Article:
The University of Pennsylvania Health System's patient care facilities include: The Hospital of the University of Pennsylvania -- recognized as one of the nation's top "Honor Roll" hospitals by U.S. News & World Report; Penn Presbyterian Medical Center; Chester County Hospital; Penn Wissahickon Hospice; and Pennsylvania Hospital -- the nation's first hospital, founded in 1751. Additional affiliated inpatient care facilities and services throughout the Philadelphia region include Chestnut Hill Hospital and Good Shepherd Penn Partners, a partnership between Good Shepherd Rehabilitation Network and Penn Medicine.

Penn Medicine is committed to improving lives and health through a variety of community-based programs and activities. In fiscal year 2014, Penn Medicine provided $771 million to benefit our community.

Karen Kreeger | EurekAlert!

Further reports about: Medicine cell type fiscal year injury lung cells lung tissue mouse models

More articles from Life Sciences:

nachricht Meadows beat out shrubs when it comes to storing carbon
23.11.2017 | Norwegian University of Science and Technology

nachricht Migrating Cells: Folds in the cell membrane supply material for necessary blebs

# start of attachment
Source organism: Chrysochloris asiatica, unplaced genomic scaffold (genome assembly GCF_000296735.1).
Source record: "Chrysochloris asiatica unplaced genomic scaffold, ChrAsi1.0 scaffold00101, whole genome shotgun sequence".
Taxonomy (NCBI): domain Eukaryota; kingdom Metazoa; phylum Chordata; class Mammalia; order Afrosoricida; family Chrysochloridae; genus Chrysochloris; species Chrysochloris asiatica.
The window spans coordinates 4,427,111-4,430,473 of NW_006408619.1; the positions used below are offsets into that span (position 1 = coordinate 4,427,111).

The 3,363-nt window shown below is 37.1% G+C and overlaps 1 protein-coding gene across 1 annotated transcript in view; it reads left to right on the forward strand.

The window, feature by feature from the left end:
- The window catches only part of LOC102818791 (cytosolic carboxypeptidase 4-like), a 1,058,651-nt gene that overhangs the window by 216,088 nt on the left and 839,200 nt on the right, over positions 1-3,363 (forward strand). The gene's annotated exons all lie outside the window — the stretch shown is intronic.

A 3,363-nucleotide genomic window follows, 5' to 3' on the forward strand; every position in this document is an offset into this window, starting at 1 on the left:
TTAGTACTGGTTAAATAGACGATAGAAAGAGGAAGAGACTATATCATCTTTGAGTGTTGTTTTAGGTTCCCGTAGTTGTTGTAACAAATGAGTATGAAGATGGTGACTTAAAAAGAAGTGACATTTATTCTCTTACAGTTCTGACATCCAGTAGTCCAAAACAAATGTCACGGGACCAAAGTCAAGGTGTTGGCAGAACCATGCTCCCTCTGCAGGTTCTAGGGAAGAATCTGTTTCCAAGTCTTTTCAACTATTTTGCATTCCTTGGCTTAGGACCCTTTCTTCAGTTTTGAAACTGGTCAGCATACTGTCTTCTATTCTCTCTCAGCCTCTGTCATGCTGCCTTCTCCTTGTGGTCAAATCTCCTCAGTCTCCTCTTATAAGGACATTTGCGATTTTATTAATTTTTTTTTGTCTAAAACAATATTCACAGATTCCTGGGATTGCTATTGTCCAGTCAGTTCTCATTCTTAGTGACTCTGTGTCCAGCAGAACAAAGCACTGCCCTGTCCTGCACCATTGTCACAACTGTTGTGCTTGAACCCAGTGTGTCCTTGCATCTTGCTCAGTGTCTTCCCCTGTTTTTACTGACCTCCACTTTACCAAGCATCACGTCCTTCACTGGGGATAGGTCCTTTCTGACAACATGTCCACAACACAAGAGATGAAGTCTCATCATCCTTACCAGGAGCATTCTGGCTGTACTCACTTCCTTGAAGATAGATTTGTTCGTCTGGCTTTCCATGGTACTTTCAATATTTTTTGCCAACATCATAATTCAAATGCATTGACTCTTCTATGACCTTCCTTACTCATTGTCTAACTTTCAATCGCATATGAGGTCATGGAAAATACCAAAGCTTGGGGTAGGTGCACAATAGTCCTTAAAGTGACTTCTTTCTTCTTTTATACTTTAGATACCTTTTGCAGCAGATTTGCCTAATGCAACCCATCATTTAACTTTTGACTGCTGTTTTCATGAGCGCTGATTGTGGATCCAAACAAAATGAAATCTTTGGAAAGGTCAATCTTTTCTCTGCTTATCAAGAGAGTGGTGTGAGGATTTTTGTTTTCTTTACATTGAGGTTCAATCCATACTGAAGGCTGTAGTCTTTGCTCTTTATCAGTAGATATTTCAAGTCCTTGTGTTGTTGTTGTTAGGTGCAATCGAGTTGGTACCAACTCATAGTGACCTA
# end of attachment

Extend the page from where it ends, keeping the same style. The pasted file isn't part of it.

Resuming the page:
23.11.2017 | Westfälische Wilhelms-Universität Münster

All articles from Life Sciences >>>

The most recent press releases about innovation >>>

Die letzten 5 Focus-News des innovations-reports im Überblick:

Im Focus: Frictional Heat Powers Hydrothermal Activity on Enceladus

Computer simulation shows how the icy moon heats water in a porous rock core

Heat from the friction of rocks caused by tidal forces could be the “engine” for the hydrothermal activity on Saturn's moon Enceladus. This presupposes that...

Im Focus: Nanoparticles help with malaria diagnosis – new rapid test in development

The WHO reports an estimated 429,000 malaria deaths each year. The disease mostly affects tropical and subtropical regions and in particular the African continent. The Fraunhofer Institute for Silicate Research ISC teamed up with the Fraunhofer Institute for Molecular Biology and Applied Ecology IME and the Institute of Tropical Medicine at the University of Tübingen for a new test method to detect malaria parasites in blood. The idea of the research project “NanoFRET” is to develop a highly sensitive and reliable rapid diagnostic test so that patient treatment can begin as early as possible.

Malaria is caused by parasites transmitted by mosquito bite. The most dangerous form of malaria is malaria tropica. Left untreated, it is fatal in most cases....